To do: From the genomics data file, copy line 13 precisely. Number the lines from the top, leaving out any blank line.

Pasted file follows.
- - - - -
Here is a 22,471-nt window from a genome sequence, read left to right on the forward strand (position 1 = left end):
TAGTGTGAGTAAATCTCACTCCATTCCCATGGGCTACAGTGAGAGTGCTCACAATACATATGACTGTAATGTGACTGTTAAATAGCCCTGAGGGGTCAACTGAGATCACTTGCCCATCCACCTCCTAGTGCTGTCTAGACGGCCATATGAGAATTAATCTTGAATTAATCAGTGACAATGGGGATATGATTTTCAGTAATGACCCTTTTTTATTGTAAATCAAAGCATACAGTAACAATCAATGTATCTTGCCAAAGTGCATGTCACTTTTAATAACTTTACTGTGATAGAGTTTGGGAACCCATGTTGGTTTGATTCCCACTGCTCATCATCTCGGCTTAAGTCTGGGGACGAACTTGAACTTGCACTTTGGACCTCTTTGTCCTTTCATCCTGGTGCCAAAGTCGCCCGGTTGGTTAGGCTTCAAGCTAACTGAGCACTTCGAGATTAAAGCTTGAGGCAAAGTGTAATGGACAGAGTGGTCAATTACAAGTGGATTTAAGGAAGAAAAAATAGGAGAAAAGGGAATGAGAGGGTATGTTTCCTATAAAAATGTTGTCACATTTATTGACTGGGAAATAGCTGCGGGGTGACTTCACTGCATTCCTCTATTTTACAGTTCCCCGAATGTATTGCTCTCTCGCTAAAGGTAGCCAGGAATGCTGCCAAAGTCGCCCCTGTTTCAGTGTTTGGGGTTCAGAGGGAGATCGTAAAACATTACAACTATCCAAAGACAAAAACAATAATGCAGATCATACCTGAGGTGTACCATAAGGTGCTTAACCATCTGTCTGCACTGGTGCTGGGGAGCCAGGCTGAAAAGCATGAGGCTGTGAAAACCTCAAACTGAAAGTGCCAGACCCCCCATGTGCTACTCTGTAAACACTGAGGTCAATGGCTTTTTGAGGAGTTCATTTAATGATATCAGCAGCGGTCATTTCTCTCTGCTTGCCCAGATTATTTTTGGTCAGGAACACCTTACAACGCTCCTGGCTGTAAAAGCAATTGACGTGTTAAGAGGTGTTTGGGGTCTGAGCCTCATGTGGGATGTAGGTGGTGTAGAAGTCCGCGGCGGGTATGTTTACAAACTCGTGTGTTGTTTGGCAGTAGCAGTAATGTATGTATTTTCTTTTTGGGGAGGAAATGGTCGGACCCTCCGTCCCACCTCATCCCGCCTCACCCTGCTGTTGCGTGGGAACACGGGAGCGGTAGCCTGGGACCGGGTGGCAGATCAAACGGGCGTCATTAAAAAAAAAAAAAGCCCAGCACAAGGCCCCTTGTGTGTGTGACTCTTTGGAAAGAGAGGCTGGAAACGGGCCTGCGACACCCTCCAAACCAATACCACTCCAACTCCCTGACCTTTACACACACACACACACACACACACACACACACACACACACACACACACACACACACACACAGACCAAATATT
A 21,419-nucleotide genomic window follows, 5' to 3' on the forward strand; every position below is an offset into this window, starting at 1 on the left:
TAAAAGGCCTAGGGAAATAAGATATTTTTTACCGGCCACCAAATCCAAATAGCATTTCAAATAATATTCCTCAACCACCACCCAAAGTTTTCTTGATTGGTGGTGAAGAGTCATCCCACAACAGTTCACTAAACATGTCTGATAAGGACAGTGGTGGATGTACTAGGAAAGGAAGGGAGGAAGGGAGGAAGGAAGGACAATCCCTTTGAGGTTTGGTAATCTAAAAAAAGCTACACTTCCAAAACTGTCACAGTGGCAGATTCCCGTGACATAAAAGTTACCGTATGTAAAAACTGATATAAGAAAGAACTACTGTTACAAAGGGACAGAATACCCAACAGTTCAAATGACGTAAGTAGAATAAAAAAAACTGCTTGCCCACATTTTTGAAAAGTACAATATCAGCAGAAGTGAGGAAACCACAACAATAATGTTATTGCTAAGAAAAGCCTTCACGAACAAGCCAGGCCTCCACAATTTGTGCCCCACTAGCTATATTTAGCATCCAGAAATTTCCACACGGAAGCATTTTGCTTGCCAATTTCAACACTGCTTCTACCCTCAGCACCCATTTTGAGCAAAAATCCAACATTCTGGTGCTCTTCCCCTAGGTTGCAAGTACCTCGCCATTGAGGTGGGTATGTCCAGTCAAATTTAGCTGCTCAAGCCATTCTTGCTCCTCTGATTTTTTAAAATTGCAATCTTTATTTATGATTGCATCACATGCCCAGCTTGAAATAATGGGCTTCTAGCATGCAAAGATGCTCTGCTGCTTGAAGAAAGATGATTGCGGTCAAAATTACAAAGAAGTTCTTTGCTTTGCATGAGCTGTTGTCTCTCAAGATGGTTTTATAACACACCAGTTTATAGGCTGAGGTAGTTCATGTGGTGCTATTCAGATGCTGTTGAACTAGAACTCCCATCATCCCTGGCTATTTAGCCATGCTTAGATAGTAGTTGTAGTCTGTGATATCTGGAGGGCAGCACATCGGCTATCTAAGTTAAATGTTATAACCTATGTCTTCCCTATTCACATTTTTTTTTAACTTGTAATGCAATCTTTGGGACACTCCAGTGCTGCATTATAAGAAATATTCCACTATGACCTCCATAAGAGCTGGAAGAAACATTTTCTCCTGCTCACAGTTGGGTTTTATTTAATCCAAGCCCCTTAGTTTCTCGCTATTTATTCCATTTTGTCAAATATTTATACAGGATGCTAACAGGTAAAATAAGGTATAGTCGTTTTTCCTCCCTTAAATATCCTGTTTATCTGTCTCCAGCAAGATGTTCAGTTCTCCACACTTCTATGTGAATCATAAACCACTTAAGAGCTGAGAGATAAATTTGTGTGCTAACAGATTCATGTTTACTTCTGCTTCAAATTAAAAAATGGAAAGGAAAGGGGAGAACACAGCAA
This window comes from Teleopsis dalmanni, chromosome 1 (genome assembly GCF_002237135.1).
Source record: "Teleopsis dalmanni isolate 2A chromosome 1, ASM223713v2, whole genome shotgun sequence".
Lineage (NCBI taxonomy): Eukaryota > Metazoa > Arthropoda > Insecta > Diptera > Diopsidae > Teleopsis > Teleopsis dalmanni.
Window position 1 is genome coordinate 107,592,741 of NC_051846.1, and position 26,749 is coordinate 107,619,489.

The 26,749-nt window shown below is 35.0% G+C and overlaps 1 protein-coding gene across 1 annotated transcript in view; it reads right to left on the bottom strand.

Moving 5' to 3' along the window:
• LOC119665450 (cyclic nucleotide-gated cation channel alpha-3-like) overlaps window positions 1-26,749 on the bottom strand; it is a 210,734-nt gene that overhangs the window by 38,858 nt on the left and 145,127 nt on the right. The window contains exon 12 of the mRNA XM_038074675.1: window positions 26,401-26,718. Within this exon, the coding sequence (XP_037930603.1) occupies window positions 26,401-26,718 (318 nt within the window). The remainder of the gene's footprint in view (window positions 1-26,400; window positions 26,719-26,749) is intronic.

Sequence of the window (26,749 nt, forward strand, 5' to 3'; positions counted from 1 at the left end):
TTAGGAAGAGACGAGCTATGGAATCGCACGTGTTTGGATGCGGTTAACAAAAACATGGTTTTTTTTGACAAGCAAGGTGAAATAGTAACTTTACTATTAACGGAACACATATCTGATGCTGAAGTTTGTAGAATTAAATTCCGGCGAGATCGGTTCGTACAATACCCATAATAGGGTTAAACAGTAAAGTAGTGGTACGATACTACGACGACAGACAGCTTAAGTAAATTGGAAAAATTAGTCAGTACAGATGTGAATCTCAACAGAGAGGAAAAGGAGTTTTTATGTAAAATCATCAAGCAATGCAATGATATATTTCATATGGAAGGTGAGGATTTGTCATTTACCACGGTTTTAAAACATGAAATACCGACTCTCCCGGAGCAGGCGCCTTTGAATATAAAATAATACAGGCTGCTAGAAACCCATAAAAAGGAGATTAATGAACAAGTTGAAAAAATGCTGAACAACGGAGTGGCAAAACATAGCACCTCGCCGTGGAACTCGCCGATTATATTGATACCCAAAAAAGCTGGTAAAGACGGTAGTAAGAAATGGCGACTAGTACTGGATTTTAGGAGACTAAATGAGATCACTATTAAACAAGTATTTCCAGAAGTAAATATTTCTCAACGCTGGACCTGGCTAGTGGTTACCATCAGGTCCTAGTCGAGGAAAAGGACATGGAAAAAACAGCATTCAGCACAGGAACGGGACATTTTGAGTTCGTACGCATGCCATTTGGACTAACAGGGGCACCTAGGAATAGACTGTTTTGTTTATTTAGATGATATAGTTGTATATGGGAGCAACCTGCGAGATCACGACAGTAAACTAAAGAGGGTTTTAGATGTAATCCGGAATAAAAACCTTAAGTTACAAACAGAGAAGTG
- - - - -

TTAGGAAGAGACGAGCTATGGAATCGCACGTGTTTGGATGCGGTTAACAAAAACATGGTTTTTTTTGACAAGCAAGGTGAAATAGTAACTTTACTATTAACGGAACACATATCTGATGCTGAAGTTTGTAGAATTAAATTCCGGCGAGATCGGTTCGTACAATACCCATAATAGGGTTAAACAGTAAAGTAGTGGTACGATACTACGACGACAGACAGCTTAAGTAAATTGGAAAAATTAGTCAGTACAGATGTGAATCTCAACAGAGAGGAAAAGGAGTTTTTATGTAAAATCATCAAGCAATGCAATGATATATTTCATATGGAAGGTGAGGATTTGTCATTTACCACGGTTTTAAAACATGAAATACCGACTCTCCCGGAGCAGGCGCCTTTGAATATAAAATAATACAGGCTGCTAGAAACCCATAAAAAGGAGATTAATGAACAAGTTGAAAAAATGCTGAACAACGGAGTGGCAAAACATAGCACCTCGCCGTGGAACTCGCCGATTATATTGATACCCAAAAAAGCTGGTAAAGACGGTAGTAAGAAATGGCGACTAGTACTGGATTTTAGGAGACTAAATGAGATCACTATTAAACAAGTATTTCCAGAAGTAAATATTTCTCAACGCTGGACCTGGCTAGTGGTTACCATCAGGTCCTAGTCGAGGAAAAGGACATGGAAAAAACAGCATTCAGCACAGGAACGGGACATTTTGAGTTCGTACGCATGCCATTTGGACTAACAGGGGCACCTAGGAATAGACTGTTTTGTTTATTTAGATGATATAGTTGTATATGGGAGCAACCTGCGAGATCACGACAGTAAACTAAAGAGGGTTTTAGATGTAATCCGGAATAAAAACCTTAAGTTACAAACAGAGAAGTG